I watched this very disturbing movie recently. The film has won critical acclaim, and if the director’s aim was to stir the audience’s sympathy for the central character, he has succeeded more than well indeed.The details you can pick up from the links provided. First off, a salute to Irrfan (Khan): he is unquestionably the best character actor in Hindi moviedom today, and he seems to be getting better all the time. He’s done it without conventional he man/chocolate boy good looks or big family connections or money to help him, too. As with Tom Hanks and a few others, I can say I shall be glad to watch any movie if I know he is in it.
A thumbnail sketch of the plot of this biopic: Paan Singh Tomar was a real life character, a poor Kshatriya farmer who came from the hinterland of western Madhya Pradesh, joined the Indian Army (though his mama was a brigand who, he boasted, was too clever to be ever arrested), rose to the rank of subedar, shone brilliantly as a sportsman at the national level and even participated at the Tokyo Asiad. Then he got embroiled in a family quarrel over land holdings, quit the army, suffered a very rude shock when both his son and mother were brutally beaten up by hired goons and the police and district collector refused to look deeply into his complaint, and eventually turned into (yet another-) much feared dacoit of the Chambal valley. He killed and terrorized a lot of people for a while, gave a self-justifying newspaper interview which made waves, got a price on his head, managed to put his son in the army which he still revered, and was finally killed in 1981 in an encounter with police special forces after he was betrayed.
The movie deals with several important issues swiftly but expertly. How shoddily sports and sportsmen are treated in India is deeply underscored (there is a list of big achievers at the end who died in obscurity and poverty) – apparently Paan Singh’s greatest grudge was how the police treated him as an importunate nobody despite his medals, and his greatest boast (always uttered with a sad snigger-) was that everybody sat up and took notice only when he turned ‘baaghi’ (rebel) and started killing people. No wonder we do so badly at the Olympic Games: it certainly isn’t just a matter of money. And no wonder crime attracts so many in India who are in desperate straits, either. One also realizes how deeply caste and caste-based iniquity is still rooted in the social psyche of rural India. I don’t really know whether things have changed much in this regard in the thirty years since Paan Singh died; the newspapers don’t give much reason for hope. The army has been held up as the last bastion of honesty, integrity, hard work, good fellowship, patriotism and that sort of thing, and yet there are contradictions even here: Paan Singh himself tells a superior in a certain scene that there are a lot of good-for-nothings among the officers he knows (and this was as early as 1960!), and his mentors were so incredibly callous (or stupid?) that they sent him to compete in the Asiad without even telling him beforehand that he had to run not in ordinary flat-soled canvas shoes as he was used to but in spiked boots, which virtually crippled him on the track. The little romantic interludes with his very tradition-minded wife are touching. Shooting at the Roorkee cantonment and in the actual Chambal ravines has added interesting realism to the visual content.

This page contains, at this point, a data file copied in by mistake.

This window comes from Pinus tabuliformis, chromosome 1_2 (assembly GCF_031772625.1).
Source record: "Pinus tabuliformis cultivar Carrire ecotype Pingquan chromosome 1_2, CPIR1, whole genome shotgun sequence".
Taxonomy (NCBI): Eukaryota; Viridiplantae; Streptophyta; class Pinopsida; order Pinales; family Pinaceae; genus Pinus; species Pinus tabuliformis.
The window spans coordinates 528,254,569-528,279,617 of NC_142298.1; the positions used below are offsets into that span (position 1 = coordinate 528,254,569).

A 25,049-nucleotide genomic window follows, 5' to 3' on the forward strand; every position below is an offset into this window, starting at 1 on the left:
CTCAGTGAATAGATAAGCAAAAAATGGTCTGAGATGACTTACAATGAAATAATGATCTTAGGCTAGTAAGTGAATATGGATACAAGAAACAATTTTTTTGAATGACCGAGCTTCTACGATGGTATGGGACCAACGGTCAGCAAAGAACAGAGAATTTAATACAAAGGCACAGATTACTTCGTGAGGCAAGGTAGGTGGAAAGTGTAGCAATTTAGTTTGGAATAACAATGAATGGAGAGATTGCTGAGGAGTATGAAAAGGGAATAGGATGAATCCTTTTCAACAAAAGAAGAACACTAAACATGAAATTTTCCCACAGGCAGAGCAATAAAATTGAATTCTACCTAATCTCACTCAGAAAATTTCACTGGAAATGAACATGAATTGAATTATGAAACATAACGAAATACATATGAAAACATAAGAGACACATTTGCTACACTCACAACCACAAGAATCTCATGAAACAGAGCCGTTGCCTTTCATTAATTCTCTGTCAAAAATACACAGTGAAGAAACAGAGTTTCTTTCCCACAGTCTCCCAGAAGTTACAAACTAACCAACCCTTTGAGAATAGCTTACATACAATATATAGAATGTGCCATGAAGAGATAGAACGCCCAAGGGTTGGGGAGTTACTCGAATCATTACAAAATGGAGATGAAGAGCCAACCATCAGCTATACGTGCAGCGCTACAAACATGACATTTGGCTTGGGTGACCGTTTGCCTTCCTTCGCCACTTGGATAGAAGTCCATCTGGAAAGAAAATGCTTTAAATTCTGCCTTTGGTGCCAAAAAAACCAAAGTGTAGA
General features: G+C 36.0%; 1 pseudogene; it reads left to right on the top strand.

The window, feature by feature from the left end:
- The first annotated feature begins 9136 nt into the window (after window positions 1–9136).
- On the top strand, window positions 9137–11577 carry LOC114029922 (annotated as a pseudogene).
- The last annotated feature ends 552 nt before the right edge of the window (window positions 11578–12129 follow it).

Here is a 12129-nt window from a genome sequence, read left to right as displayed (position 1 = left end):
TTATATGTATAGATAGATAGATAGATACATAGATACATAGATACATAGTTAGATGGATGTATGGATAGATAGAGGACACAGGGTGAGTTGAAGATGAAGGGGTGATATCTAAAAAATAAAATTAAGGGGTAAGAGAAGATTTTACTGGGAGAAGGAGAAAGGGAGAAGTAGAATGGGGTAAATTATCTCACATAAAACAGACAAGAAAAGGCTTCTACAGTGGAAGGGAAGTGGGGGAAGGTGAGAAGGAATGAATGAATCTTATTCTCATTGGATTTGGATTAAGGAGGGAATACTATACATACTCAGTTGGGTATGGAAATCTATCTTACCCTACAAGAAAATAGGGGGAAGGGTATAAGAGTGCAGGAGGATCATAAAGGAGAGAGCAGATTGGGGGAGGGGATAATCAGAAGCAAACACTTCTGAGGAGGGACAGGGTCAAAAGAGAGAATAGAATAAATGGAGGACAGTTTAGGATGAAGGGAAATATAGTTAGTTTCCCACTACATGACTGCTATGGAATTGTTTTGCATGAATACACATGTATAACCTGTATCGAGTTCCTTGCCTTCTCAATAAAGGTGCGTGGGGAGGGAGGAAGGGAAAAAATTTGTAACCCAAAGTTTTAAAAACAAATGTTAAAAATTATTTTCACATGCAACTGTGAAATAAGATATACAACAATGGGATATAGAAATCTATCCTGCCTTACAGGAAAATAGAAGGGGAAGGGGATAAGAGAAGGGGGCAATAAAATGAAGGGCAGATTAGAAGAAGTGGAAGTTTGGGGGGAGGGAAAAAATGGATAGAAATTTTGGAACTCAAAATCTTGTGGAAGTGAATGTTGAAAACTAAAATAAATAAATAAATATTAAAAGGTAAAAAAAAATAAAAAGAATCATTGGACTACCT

But then I said I found it disquieting too, not least because there are different voices, and different versions of what really happened. Tomar’s (now-retired) son has said in an interview that it is the police that make dacoits in the Chambal valley (that is not really a revelation; it’s been that way for ages, since before the British came to India); he has also said that the movie is ‘85% true to life’: I wonder which 15 per cent is not. The police have been demonized in the movie, and it shows that they arrived in overwhelming force to trap and kill the dacoit (who has been portrayed as a reluctant and deeply unhappy almost-Robin Hood), so there was nothing heroic about it, just a government orchestrated massacre. On the other hand, in this interview the police officer who was in charge of the operation, DSP Mahendra Pratap Singh Chauhan (also now retired) says it was a straightforward ‘taking out’ of a notorious and unpenitent criminal who refused to surrender and for whom there is no reason to feel the slightest sympathy, regardless of his army service record and his sporting achievements. Also, that this was a ‘routine job’ for him as an anti-dacoity operative, so he has no special emotional attachments to the memory, he has not bothered to watch the movie because he is sure that a trivial criminal would be glorified to the discredit of the duly constituted arms of the law; indeed, he sounds almost proud that it was done with so little resources (six constables rather than almost five hundred as shown in the movie), and without a single casualty among the police. I wonder now, what should I think about it all? Who are the real heroes and villains in independent India? Better people than me have found themselves at a loss, this much I know…